Follow John Robb and pay close attention to what he has to say, because he has his finger on the pulse. He’s currently promoting the concept of resilient communities, defined here:
A resilient community is the path to a safe, prosperous, and vibrant future for us, our kids, and our neighbors — despite an increasingly chaotic world…. We take control of our future. We implement the only solution that can give us the a safe, secure, and prosperous future. We become resilient. We find ways to help local people, businesses, and municipalities to PRODUCE, and that’s and important word, more of what we rely upon…. Fortunately, we now have the technology and the insights required to produce with quality and efficiency at the local level like never before.
Disabled patients are learning to use robot extensions directed by brain activity, currently in a limited way – but tests are promising. One hope is that “locked-in” patients, those unable to communicate with the outside world, can use robots to communicate and interact.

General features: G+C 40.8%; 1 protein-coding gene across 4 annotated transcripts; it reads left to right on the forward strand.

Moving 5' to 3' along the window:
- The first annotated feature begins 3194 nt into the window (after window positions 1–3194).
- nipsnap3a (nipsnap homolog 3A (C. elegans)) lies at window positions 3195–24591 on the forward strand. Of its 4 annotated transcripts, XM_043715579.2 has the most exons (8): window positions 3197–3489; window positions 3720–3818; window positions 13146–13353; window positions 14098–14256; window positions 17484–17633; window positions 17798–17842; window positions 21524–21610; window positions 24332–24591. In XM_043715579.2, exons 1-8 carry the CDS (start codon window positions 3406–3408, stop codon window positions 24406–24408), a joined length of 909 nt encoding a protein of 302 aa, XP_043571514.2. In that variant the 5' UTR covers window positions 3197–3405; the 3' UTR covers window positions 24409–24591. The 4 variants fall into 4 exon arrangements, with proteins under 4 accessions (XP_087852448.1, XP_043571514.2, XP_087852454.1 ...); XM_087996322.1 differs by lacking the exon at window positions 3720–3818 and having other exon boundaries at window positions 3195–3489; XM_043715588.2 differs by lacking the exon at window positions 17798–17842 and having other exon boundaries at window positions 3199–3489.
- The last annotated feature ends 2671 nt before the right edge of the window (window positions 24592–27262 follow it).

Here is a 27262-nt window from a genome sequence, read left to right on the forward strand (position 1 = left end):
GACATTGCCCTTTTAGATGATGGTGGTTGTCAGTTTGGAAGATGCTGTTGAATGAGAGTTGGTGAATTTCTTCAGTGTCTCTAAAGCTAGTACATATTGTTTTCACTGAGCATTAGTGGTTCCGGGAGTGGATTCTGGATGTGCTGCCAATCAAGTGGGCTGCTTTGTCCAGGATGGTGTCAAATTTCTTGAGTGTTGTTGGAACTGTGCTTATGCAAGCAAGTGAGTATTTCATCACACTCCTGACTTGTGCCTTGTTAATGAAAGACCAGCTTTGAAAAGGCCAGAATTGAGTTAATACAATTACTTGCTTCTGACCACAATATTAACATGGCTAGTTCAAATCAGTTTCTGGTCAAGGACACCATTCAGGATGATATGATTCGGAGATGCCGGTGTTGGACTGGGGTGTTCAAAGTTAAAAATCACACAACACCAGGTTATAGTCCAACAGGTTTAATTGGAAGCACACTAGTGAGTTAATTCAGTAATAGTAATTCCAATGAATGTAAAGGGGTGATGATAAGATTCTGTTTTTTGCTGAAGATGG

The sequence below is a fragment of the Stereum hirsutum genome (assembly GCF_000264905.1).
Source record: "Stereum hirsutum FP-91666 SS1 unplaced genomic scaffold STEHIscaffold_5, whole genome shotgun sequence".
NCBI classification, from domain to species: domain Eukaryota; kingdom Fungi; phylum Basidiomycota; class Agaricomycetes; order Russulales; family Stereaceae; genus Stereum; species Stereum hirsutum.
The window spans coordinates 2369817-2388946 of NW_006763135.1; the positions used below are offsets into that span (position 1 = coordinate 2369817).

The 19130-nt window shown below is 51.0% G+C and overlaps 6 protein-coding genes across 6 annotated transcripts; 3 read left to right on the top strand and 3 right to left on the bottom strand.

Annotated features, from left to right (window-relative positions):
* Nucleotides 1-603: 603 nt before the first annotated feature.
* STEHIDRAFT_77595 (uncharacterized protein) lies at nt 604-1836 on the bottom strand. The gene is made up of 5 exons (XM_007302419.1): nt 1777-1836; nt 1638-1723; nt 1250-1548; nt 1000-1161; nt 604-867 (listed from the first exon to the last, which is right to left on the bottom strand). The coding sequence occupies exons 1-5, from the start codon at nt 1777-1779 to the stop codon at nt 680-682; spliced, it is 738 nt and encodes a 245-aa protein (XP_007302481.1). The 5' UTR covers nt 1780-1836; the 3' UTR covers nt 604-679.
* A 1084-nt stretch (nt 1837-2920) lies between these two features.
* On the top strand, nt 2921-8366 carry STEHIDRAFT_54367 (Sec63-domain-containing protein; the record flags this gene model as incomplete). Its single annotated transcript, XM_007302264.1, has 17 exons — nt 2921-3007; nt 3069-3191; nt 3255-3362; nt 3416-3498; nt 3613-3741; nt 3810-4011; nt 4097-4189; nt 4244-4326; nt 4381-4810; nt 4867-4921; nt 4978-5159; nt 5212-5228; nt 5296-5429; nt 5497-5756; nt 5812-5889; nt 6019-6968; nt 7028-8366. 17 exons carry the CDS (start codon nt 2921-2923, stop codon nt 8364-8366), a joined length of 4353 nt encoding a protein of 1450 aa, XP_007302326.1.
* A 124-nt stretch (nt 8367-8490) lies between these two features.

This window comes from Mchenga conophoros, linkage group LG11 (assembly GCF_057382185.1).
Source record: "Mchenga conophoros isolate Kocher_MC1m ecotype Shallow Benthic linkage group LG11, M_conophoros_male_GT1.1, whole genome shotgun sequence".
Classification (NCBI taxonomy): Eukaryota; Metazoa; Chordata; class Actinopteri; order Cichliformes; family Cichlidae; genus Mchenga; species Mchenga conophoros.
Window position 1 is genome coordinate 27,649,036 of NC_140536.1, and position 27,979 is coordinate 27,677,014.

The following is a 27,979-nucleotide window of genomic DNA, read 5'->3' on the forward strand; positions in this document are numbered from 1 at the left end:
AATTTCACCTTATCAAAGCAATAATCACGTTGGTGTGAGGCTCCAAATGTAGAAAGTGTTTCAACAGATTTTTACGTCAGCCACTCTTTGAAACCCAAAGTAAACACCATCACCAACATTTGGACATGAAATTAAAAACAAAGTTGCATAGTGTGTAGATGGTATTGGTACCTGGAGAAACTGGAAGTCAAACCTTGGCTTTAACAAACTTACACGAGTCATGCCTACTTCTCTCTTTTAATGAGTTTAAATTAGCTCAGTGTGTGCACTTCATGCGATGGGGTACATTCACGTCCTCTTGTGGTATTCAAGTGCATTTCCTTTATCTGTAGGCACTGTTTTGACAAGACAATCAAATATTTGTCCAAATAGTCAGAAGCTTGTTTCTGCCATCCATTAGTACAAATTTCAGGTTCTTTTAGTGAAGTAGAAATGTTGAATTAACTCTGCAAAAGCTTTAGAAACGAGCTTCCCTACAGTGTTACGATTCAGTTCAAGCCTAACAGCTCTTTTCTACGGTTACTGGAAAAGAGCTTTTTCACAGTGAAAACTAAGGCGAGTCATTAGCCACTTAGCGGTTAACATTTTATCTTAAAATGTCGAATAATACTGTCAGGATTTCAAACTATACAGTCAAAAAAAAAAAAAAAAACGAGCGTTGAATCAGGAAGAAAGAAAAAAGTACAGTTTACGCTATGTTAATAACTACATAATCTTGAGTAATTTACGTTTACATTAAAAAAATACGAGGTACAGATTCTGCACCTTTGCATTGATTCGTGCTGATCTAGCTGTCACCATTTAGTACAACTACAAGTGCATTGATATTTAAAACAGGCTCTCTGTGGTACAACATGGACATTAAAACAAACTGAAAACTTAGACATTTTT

Researchers set up a modified Robotino robot with an interface that translates EEG signals into realtime navigation instructions. Initial tests were with healthy subjects, then with disabled subjects who had been confined to bed for 6-7 years.
Researcher José del R. Millán, a biomedical engineer at the École Polytechnique Fédérale de Lausanne (EPFL) in Switzerland, says “says he wasn’t terribly surprised that disabled people could control the robot.” However
he was surprised how fast they learned. He is now hoping to involve more bed-bound patients, including locked-in patients in the study. He also sees future applications for the shared control brain-machine interface, such as modifying it to let a user control a prosthetic limb or a wheelchair. And the researchers may eventually add an arm to the current telepresent robot to allow it to grasp objects.